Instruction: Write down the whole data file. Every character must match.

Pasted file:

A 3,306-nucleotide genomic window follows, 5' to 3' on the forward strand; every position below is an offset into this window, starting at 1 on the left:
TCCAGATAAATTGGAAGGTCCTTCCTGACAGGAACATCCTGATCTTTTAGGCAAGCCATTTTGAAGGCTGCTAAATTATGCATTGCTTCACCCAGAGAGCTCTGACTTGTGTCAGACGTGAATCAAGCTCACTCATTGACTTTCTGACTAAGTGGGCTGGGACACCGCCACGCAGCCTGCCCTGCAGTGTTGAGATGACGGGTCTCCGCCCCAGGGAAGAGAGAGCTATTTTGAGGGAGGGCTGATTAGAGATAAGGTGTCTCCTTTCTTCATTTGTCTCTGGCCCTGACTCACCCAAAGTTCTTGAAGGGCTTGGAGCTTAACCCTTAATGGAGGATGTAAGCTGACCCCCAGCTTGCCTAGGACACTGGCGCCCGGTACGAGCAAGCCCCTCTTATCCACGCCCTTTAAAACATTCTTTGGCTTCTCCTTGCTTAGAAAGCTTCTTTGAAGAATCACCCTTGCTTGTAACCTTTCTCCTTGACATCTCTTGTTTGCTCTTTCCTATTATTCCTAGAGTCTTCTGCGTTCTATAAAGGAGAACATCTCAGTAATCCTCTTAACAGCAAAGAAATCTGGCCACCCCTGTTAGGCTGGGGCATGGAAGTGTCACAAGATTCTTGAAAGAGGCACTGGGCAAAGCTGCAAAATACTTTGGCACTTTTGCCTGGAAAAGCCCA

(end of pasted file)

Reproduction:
A 3,306-nucleotide genomic window follows, 5' to 3' on the forward strand; every position below is an offset into this window, starting at 1 on the left:
TCCAGATAAATTGGAAGGTCCTTCCTGACAGGAACATCCTGATCTTTTAGGCAAGCCATTTTGAAGGCTGCTAAATTATGCATTGCTTCACCCAGAGAGCTCTGACTTGTGTCAGACGTGAATCAAGCTCACTCATTGACTTTCTGACTAAGTGGGCTGGGACACCGCCACGCAGCCTGCCCTGCAGTGTTGAGATGACGGGTCTCCGCCCCAGGGAAGAGAGAGCTATTTTGAGGGAGGGCTGATTAGAGATAAGGTGTCTCCTTTCTTCATTTGTCTCTGGCCCTGACTCACCCAAAGTTCTTGAAGGGCTTGGAGCTTAACCCTTAATGGAGGATGTAAGCTGACCCCCAGCTTGCCTAGGACACTGGCGCCCGGTACGAGCAAGCCCCTCTTATCCACGCCCTTTAAAACATTCTTTGGCTTCTCCTTGCTTAGAAAGCTTCTTTGAAGAATCACCCTTGCTTGTAACCTTTCTCCTTGACATCTCTTGTTTGCTCTTTCCTATTATTCCTAGAGTCTTCTGCGTTCTATAAAGGAGAACATCTCAGTAATCCTCTTAACAGCAAAGAAATCTGGCCACCCCTGTTAGGCTGGGGCATGGAAGTGTCACAAGATTCTTGAAAGAGGCACTGGGCAAAGCTGCAAAATACTTTGGCACTTTTGCCTGGAAAAGCCCA